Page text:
Fire is a fictional comic book superheroine from the DC Comics universe. A version of her first appeared in Super Friends #25, was created by E. Nelson Bridwell and Ramona Fradon. Beatriz da Costa, alias Green Fury, had been bequeathed her powers due to Brazilian mysticism and was the president of the Brazilian branch of Wayne Enterprises, she possessed an array of abilities which included the power to exhale vast quantities of mystical green fire. She could fly, alter her clothing at will, displayed a limited capacity to project hallucinations. In her first appearance, she confronted and battled Superman, controlled by the "puppet master" Overlord, Sandor Fine. In her next appearance, Green Fury called The Super Friends to help defeat the villain Green Thumb, months revealed her secret origin to them to thwart the demons from a green hell. Green Fury became a member of the Global Guardians when Superman, recruited by Doctor Mist, asks for assistance in locating one of many ancient artifacts being pursued by a powerful group of evil mystics.
They battle a wizard called ` El Dorado' in an overgrown city deep in the jungle. The two face off against'spirit jaguars' and lose the artifact, a crown, to the wizard. Costa assists Superman and other Guardians in battling the wizards, El Dorado included, on Easter Island; the heroes catch a break. This prevents the rise to power of Thaumar Dhai. Though not as powerful as planned, Dhai was still a threat. Green Fury's mystical based powers were essential in destroying him. After the Crisis on Infinite Earths, her history was altered so that she had followed an unusual career path. Renamed Beatriz Bonilla da Costa, she started as an amateur model on the beaches of Rio becoming a showgirl and stage performer before finding herself serving as a top secret agent for Brazilian government's SNI Abin. In the course of one of her missions, Beatriz was trapped in a pyroplasmic explosion that endowed her with the unusual power of being able to exhale an eight-inch burst of fire, she assumed the identity of the Green Fury, soon changed it again to Green Flame.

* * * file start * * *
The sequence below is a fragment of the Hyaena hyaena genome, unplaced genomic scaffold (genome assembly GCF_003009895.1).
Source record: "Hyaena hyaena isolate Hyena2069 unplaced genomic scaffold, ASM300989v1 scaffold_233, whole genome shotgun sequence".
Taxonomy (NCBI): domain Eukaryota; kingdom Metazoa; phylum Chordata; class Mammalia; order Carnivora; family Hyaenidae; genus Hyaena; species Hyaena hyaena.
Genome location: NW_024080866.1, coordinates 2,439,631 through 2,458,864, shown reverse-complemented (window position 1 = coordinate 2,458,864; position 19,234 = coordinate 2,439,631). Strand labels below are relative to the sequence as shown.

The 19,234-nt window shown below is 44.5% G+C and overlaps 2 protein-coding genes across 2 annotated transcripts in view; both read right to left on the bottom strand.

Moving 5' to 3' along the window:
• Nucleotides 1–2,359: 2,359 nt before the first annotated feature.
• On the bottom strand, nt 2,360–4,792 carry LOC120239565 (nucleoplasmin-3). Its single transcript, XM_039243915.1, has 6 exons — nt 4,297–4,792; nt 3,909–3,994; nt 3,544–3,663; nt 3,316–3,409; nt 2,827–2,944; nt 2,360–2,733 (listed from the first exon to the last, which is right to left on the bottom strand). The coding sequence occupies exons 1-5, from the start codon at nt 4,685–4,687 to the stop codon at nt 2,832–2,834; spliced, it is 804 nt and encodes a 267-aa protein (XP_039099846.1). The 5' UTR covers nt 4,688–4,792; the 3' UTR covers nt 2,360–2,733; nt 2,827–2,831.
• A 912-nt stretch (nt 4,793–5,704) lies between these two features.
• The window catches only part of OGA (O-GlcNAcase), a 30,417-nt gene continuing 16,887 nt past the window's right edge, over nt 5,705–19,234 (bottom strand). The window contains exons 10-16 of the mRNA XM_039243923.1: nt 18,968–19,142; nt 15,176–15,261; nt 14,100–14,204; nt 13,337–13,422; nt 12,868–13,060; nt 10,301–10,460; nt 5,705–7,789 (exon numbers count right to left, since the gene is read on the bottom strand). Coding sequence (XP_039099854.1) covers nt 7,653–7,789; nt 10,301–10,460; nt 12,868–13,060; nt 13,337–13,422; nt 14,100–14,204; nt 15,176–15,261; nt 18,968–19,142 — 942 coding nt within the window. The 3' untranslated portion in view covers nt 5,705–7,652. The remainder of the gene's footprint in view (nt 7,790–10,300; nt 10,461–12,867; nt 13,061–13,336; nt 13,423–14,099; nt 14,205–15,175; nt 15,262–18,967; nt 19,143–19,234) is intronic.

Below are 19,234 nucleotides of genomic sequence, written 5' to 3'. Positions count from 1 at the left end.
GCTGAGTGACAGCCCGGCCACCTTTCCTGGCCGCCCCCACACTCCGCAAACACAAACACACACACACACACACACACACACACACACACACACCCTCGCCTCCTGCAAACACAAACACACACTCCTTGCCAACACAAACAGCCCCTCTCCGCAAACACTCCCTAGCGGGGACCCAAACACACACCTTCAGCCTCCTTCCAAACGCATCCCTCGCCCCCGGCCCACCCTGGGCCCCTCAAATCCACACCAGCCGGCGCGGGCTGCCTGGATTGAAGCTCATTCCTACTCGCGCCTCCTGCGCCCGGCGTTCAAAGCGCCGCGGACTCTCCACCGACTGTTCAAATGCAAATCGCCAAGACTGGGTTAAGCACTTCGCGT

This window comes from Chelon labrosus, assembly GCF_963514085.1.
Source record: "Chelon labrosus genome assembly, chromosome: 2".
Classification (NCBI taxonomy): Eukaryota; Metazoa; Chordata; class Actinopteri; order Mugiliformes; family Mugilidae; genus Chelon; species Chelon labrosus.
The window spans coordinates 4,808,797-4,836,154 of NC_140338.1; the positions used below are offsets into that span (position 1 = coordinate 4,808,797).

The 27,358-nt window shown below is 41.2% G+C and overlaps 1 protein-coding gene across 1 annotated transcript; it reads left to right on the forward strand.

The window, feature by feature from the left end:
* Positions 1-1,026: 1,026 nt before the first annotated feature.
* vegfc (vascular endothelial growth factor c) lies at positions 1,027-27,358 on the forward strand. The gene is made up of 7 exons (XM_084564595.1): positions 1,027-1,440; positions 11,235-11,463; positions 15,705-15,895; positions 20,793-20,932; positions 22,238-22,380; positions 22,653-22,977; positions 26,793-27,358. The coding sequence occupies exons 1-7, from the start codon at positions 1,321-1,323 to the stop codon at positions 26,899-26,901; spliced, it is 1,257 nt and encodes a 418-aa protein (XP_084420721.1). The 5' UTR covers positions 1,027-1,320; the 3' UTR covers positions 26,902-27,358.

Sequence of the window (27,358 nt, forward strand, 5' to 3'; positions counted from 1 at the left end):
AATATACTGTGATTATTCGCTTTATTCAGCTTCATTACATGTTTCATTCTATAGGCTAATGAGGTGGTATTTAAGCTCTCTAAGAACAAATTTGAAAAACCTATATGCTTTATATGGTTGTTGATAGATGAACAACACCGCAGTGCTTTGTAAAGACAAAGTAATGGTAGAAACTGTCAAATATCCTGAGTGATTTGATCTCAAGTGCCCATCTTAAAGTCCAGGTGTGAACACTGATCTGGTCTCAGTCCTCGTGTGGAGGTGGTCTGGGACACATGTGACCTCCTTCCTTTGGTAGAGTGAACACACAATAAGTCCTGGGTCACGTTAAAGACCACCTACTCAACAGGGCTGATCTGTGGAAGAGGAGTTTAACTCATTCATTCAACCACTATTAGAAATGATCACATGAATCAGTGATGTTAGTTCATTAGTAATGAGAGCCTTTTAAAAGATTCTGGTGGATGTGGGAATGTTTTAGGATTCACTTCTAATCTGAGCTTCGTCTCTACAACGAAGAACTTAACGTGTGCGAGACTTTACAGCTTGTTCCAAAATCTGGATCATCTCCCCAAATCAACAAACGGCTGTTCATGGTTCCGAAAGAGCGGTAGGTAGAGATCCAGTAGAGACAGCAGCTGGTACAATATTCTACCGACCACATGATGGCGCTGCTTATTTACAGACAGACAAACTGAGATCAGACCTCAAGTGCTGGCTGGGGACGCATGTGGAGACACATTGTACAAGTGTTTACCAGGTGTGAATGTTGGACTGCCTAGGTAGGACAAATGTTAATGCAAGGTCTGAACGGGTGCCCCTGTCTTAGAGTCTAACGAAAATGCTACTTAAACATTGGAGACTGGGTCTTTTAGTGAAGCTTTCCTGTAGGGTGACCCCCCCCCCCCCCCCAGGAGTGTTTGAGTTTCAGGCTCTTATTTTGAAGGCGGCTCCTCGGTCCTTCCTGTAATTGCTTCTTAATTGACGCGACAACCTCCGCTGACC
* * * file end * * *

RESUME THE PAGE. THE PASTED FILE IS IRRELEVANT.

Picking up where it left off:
She joined the international superhero team the Global Guardians, of which she was a long-standing, loyal member. She first met Inc. while on a mission to Canada. Shortly after changing her name to Green Flame, the Guardians' United Nations funding was withdrawn in the wake of the formation the Justice League International. Beatriz convinced her teammate and best friend Icemaiden into joining her to apply for Justice League International membership. Remarkably, in the wake of Black Canary's resignation and the abduction of several members, the short-handed JLI took them on, she once again changed her heroic name, this time to Fire in affinity with Icemaiden's shortening of her name to Ice. As a result of the "gene bomb" detonated by the alien Dominators, Fire's powers were increased, but were less reliable for a time. Fire always assumed a big sister role with Ice, watching out for her and her interactions with the "real" world. For example, Fire stepped in. However, Fire herself makes mistakes, such as torching the cash she'd just saved while foiling a bank robbery.